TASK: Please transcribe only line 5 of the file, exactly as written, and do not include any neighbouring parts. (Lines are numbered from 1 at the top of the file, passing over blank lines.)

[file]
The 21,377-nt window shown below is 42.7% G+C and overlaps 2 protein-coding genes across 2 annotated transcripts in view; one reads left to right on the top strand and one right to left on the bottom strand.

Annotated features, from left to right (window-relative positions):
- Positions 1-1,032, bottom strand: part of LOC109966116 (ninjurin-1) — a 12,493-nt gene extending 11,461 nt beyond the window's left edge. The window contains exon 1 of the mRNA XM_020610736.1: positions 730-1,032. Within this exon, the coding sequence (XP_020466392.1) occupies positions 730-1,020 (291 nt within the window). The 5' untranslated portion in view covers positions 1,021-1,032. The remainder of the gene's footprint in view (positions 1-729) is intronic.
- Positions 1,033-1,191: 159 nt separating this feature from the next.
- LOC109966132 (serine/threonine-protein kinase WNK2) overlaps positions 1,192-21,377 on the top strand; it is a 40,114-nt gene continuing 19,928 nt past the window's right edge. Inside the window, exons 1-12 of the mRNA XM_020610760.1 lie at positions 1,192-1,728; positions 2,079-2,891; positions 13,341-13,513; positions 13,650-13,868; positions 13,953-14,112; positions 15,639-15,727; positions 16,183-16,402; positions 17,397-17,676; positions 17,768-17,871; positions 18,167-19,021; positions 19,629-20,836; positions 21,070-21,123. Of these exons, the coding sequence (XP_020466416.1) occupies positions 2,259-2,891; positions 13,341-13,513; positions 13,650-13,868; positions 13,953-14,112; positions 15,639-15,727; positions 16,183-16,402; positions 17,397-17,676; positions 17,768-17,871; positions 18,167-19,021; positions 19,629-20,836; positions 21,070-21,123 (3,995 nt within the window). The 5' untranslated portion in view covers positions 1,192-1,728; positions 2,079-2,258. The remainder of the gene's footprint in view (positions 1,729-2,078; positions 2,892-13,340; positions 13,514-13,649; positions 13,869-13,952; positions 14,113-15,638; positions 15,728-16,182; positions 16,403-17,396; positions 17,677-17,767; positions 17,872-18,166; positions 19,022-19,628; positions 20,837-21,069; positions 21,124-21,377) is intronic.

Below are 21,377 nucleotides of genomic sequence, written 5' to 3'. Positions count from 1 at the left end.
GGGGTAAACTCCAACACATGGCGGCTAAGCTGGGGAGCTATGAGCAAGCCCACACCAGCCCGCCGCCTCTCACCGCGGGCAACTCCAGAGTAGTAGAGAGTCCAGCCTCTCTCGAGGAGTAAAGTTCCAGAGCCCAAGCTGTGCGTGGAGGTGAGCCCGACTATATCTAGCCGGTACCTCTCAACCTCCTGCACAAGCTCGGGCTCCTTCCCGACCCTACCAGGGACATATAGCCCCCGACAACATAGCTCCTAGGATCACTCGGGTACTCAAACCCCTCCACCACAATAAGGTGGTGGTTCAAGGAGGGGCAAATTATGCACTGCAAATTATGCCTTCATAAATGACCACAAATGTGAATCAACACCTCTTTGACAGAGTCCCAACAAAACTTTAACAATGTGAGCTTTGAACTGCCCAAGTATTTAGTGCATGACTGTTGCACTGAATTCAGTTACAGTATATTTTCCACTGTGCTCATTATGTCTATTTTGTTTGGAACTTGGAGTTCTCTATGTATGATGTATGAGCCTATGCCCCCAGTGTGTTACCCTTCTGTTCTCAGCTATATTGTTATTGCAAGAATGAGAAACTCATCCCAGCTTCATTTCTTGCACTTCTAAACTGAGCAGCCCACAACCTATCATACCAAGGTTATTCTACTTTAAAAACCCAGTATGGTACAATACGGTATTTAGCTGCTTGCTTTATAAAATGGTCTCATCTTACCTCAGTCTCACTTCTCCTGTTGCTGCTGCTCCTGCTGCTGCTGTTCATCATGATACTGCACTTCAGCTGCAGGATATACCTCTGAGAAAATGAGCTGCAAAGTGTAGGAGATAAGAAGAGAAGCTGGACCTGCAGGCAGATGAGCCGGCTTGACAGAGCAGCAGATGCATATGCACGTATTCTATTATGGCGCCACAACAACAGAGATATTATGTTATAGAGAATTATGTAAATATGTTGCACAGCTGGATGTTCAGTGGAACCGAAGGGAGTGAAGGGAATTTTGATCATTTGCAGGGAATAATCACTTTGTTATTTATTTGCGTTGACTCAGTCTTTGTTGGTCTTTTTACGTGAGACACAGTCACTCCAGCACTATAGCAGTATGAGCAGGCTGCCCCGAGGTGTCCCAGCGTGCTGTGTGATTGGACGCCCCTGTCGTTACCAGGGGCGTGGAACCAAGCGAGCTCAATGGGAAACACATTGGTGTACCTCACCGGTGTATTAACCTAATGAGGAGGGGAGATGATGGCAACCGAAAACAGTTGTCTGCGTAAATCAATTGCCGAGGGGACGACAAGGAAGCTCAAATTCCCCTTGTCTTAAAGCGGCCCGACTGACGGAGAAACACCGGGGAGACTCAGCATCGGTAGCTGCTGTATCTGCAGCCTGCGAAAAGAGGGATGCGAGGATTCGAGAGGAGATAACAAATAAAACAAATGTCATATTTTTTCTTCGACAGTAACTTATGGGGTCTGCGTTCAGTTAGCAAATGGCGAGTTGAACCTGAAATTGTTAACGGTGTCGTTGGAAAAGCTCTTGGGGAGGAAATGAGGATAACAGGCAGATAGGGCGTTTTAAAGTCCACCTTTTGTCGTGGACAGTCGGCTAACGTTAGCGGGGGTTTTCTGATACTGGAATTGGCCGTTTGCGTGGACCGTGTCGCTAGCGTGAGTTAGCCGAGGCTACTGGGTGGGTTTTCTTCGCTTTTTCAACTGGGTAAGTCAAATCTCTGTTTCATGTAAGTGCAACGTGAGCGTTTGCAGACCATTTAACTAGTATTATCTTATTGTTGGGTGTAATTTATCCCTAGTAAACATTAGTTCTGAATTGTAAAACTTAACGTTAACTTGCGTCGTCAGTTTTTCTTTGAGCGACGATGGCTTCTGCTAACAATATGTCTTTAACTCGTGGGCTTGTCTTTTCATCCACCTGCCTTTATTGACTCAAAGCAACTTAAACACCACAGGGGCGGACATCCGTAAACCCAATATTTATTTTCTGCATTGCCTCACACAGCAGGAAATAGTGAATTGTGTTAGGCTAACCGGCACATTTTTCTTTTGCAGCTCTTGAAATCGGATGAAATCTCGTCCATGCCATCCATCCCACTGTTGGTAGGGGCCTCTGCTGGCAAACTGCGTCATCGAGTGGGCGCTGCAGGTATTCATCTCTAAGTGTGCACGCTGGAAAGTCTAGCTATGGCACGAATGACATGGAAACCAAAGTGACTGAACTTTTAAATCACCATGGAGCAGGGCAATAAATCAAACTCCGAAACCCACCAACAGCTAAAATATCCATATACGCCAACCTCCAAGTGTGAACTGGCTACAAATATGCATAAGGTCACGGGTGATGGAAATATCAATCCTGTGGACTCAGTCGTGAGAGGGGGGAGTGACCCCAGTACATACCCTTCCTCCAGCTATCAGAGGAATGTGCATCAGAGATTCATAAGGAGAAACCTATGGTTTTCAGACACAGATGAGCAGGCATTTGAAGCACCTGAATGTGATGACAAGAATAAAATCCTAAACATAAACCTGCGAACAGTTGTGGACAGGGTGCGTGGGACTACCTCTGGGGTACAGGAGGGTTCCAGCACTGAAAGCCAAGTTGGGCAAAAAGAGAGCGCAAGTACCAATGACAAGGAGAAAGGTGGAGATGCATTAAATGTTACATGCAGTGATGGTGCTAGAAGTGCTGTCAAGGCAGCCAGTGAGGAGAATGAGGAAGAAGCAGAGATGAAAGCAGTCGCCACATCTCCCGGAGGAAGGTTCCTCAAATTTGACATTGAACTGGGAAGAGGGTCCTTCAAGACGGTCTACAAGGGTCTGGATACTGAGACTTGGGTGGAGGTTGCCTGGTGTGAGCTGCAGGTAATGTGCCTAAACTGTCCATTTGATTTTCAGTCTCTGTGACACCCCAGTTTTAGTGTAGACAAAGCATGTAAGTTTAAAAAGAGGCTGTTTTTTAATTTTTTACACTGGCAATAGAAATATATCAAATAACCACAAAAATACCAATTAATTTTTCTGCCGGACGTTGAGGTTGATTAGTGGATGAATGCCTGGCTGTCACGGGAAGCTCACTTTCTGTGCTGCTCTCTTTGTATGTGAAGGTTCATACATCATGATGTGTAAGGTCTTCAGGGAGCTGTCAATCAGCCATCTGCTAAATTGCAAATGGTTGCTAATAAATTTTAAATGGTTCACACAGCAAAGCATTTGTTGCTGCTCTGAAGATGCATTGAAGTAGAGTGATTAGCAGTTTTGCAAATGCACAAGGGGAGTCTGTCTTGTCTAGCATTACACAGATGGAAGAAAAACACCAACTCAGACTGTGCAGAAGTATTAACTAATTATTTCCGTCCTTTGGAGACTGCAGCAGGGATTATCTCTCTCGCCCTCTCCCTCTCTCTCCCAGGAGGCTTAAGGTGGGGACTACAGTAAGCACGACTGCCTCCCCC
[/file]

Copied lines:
- LOC109966132 (serine/threonine-protein kinase WNK2) overlaps positions 1,192-21,377 on the top strand; it is a 40,114-nt gene continuing 19,928 nt past the window's right edge. Inside the window, exons 1-12 of the mRNA XM_020610760.1 lie at positions 1,192-1,728; positions 2,079-2,891; positions 13,341-13,513; positions 13,650-13,868; positions 13,953-14,112; positions 15,639-15,727; positions 16,183-16,402; positions 17,397-17,676; positions 17,768-17,871; positions 18,167-19,021; positions 19,629-20,836; positions 21,070-21,123. Of these exons, the coding sequence (XP_020466416.1) occupies positions 2,259-2,891; positions 13,341-13,513; positions 13,650-13,868; positions 13,953-14,112; positions 15,639-15,727; positions 16,183-16,402; positions 17,397-17,676; positions 17,768-17,871; positions 18,167-19,021; positions 19,629-20,836; positions 21,070-21,123 (3,995 nt within the window). The 5' untranslated portion in view covers positions 1,192-1,728; positions 2,079-2,258. The remainder of the gene's footprint in view (positions 1,729-2,078; positions 2,892-13,340; positions 13,514-13,649; positions 13,869-13,952; positions 14,113-15,638; positions 15,728-16,182; positions 16,403-17,396; positions 17,677-17,767; positions 17,872-18,166; positions 19,022-19,628; positions 20,837-21,069; positions 21,124-21,377) is intronic.